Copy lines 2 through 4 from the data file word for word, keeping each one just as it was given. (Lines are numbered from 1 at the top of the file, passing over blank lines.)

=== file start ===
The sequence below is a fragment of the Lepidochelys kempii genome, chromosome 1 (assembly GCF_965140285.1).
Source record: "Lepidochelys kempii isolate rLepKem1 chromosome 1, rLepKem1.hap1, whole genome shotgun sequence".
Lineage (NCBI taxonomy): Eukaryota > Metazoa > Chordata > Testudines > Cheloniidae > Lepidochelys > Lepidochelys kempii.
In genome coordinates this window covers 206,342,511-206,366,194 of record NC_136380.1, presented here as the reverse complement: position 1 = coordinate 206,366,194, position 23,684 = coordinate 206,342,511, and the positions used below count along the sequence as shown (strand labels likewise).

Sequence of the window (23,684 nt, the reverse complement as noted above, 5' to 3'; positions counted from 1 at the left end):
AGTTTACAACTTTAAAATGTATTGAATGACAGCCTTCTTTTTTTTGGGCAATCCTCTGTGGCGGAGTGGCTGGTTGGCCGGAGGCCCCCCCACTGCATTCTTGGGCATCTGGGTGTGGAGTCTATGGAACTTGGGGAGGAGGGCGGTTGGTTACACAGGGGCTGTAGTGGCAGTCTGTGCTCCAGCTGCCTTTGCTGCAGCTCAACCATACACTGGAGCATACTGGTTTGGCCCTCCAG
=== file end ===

Source record: "Lepidochelys kempii isolate rLepKem1 chromosome 1, rLepKem1.hap1, whole genome shotgun sequence".
Lineage (NCBI taxonomy): Eukaryota > Metazoa > Chordata > Testudines > Cheloniidae > Lepidochelys > Lepidochelys kempii.
In genome coordinates this window covers 206,342,511-206,366,194 of record NC_136380.1, presented here as the reverse complement: position 1 = coordinate 206,366,194, position 23,684 = coordinate 206,342,511, and the positions used below count along the sequence as shown (strand labels likewise).